On the front cover, the reader meets Anna Chapman’s sly gaze and Vladimir Putin’s threatening eyes, which ties in well with the central theme of Deception – a Russian-hatched governing culture where gangsters, mobsters, civil servants and spies play more or less identical (and equally criminal) roles. Lucas describes in detail how lawyers and businessmen who are caught in Russian power plays disappear from the public eye. The lucky ones die quickly; others are tortured or left to die in prison. And there will always be somebody who takes the blame for such deaths. Lucas’s first chapters focus on explaining the background: the reader will understand what Russia’s secret services are capable of, who the spies are and how the Western world has turned a blind eye to all this. He does not picture the spies as James Bond type charismatic alpha-males, but rather draws attention to their inner weaknesses and personal ambitions. It is quite frightening that the descriptions of patriotic spies and traitors sound so similar.
An important part of the book focuses on ten Russian spies who were recently arrested in the United States, particularly Anna Chapman. Lucas characterises her as a rather vacuous socialite who could not be counted on for real spying. Still, her father was a high-ranking member of the Russian secret service. Lucas claims that this is Russia’s biggest weakness – it is often the case that spying positions are not manned by the people best suited to the job, but by youngsters with important relatives. However, despite Soviet-style corruption, nepotism and ineffectiveness, which are familiar to Estonians, Russia is also able to send undetectable and very active agents to the West, says Lucas.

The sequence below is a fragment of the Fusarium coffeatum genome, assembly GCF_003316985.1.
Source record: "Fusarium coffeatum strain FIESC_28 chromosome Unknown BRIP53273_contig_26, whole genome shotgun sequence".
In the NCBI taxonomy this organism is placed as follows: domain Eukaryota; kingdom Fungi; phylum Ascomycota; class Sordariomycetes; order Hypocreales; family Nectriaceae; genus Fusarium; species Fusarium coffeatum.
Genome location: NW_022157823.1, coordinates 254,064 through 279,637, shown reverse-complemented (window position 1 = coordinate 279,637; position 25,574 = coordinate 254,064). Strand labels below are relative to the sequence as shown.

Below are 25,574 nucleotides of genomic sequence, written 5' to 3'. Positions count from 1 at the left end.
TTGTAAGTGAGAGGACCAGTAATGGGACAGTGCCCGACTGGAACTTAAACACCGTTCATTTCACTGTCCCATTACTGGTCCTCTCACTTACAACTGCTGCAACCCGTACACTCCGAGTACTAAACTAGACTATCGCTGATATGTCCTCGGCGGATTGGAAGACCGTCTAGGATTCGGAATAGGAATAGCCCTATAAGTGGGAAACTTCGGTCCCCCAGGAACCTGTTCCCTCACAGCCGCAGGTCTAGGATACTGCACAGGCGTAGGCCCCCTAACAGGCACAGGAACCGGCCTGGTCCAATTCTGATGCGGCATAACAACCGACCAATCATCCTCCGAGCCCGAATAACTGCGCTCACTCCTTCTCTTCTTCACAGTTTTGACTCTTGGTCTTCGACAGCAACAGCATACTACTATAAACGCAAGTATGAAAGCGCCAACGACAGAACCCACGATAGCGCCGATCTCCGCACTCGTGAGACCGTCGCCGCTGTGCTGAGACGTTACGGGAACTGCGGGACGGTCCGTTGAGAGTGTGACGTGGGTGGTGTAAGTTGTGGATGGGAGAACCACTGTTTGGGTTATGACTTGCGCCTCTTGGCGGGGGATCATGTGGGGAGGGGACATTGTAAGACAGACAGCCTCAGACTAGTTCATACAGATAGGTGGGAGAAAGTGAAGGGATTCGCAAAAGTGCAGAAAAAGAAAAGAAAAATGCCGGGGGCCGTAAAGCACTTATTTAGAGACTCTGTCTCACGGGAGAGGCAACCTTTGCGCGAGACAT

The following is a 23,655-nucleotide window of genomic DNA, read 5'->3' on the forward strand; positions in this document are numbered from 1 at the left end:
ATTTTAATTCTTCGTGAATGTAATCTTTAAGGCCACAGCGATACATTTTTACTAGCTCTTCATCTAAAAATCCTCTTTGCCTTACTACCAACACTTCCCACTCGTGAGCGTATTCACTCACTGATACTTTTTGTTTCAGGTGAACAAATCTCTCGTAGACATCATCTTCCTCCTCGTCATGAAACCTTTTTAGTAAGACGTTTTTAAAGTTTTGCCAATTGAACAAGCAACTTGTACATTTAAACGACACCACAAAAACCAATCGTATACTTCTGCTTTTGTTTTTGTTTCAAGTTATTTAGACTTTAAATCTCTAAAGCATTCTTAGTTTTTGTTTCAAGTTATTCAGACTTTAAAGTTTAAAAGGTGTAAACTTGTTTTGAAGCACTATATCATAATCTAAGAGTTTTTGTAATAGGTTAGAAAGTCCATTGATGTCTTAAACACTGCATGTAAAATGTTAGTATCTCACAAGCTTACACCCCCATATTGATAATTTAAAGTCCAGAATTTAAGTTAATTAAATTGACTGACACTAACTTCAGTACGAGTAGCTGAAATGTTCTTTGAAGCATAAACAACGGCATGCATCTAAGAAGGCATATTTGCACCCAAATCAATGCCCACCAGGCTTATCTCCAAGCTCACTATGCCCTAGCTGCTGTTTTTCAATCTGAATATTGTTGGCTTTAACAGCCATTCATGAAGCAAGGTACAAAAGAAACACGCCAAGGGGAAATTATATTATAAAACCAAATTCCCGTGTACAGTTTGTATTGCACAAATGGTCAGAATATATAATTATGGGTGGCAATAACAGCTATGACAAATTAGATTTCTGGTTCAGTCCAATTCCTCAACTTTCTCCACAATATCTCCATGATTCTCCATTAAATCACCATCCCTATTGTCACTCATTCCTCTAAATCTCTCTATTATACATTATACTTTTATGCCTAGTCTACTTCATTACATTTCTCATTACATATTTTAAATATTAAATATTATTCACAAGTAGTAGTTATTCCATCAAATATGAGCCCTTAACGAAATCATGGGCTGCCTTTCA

The final chapters of the book are the part that is probably of most interest to Estonians. Lucas focuses on the activities of the British Secret Intelligence Service MI6 during the Cold War when the British trained dozens of people from the Baltic states as spies and sent them back behind the Iron Curtain, not realising that their local contacts had long since been recruited by the KGB and that the newly trained spies found their dire end rather quickly. Lucas shows in an impartial and detailed manner how one of the world’s best intelligence services completely let down Estonians, Latvians and Lithuanians, and how those stories were largely swept under the rug afterwards.
Lucas’s investigation into Hermann Simm’s case is the culmination of the book. He apparently called in all favours in Estonia and got access not only to Simm himself in the Tartu prison, but also to the officials of the Security Police (Kaitsepolitsei, KaPo) who had investigated the case. Although KaPo would not allow Lucas to hear all the details, Simm still described to him the process of his recruitment and how the exchange of information was organised through a secretive Portuguese contact who later disappeared into thin air. Lucas calls Simm a traitor who has caused the greatest ever damage to NATO. He sold the Russians everything he could find out about NATO from the minutes of meetings to the most important codes. In addition, he described at length all disputes within the alliance concerning Russia.